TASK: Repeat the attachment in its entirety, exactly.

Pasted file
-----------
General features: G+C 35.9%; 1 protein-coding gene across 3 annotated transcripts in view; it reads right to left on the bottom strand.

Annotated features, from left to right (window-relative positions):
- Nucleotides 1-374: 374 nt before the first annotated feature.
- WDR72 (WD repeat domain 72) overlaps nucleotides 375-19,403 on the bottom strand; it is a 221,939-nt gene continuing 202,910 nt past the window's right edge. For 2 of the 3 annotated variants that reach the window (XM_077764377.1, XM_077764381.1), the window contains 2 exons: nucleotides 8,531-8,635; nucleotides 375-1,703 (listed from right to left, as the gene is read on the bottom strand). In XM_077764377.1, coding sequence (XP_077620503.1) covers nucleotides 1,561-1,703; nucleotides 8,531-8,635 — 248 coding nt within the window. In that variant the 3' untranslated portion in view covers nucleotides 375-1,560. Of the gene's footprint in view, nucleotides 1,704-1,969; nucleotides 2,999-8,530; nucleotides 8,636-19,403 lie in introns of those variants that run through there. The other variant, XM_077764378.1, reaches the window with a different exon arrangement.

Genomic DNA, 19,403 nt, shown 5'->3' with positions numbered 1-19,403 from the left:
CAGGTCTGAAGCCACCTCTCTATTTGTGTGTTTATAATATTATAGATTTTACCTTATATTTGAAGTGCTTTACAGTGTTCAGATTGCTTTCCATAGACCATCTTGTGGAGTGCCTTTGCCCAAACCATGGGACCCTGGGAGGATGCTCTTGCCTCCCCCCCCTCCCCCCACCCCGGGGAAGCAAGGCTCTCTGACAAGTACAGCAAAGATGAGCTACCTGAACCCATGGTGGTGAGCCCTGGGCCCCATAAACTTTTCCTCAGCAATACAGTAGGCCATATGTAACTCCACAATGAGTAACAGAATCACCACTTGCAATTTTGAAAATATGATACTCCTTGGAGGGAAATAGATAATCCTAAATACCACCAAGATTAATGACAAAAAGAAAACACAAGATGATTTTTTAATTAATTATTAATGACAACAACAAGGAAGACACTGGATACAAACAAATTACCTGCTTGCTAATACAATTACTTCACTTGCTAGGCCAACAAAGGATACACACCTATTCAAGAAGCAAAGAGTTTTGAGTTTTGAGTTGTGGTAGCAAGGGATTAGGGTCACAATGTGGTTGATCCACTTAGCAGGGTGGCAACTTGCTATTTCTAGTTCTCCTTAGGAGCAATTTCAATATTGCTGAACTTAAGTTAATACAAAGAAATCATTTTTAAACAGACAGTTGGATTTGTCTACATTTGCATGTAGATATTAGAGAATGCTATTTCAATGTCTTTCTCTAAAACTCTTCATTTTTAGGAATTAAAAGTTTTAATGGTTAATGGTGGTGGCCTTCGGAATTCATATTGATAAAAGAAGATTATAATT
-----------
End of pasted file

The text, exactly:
General features: G+C 35.9%; 1 protein-coding gene across 3 annotated transcripts in view; it reads right to left on the bottom strand.

Annotated features, from left to right (window-relative positions):
- Nucleotides 1-374: 374 nt before the first annotated feature.
- WDR72 (WD repeat domain 72) overlaps nucleotides 375-19,403 on the bottom strand; it is a 221,939-nt gene continuing 202,910 nt past the window's right edge. For 2 of the 3 annotated variants that reach the window (XM_077764377.1, XM_077764381.1), the window contains 2 exons: nucleotides 8,531-8,635; nucleotides 375-1,703 (listed from right to left, as the gene is read on the bottom strand). In XM_077764377.1, coding sequence (XP_077620503.1) covers nucleotides 1,561-1,703; nucleotides 8,531-8,635 — 248 coding nt within the window. In that variant the 3' untranslated portion in view covers nucleotides 375-1,560. Of the gene's footprint in view, nucleotides 1,704-1,969; nucleotides 2,999-8,530; nucleotides 8,636-19,403 lie in introns of those variants that run through there. The other variant, XM_077764378.1, reaches the window with a different exon arrangement.

Genomic DNA, 19,403 nt, shown 5'->3' with positions numbered 1-19,403 from the left:
CAGGTCTGAAGCCACCTCTCTATTTGTGTGTTTATAATATTATAGATTTTACCTTATATTTGAAGTGCTTTACAGTGTTCAGATTGCTTTCCATAGACCATCTTGTGGAGTGCCTTTGCCCAAACCATGGGACCCTGGGAGGATGCTCTTGCCTCCCCCCCCTCCCCCCACCCCGGGGAAGCAAGGCTCTCTGACAAGTACAGCAAAGATGAGCTACCTGAACCCATGGTGGTGAGCCCTGGGCCCCATAAACTTTTCCTCAGCAATACAGTAGGCCATATGTAACTCCACAATGAGTAACAGAATCACCACTTGCAATTTTGAAAATATGATACTCCTTGGAGGGAAATAGATAATCCTAAATACCACCAAGATTAATGACAAAAAGAAAACACAAGATGATTTTTTAATTAATTATTAATGACAACAACAAGGAAGACACTGGATACAAACAAATTACCTGCTTGCTAATACAATTACTTCACTTGCTAGGCCAACAAAGGATACACACCTATTCAAGAAGCAAAGAGTTTTGAGTTTTGAGTTGTGGTAGCAAGGGATTAGGGTCACAATGTGGTTGATCCACTTAGCAGGGTGGCAACTTGCTATTTCTAGTTCTCCTTAGGAGCAATTTCAATATTGCTGAACTTAAGTTAATACAAAGAAATCATTTTTAAACAGACAGTTGGATTTGTCTACATTTGCATGTAGATATTAGAGAATGCTATTTCAATGTCTTTCTCTAAAACTCTTCATTTTTAGGAATTAAAAGTTTTAATGGTTAATGGTGGTGGCCTTCGGAATTCATATTGATAAAAGAAGATTATAATT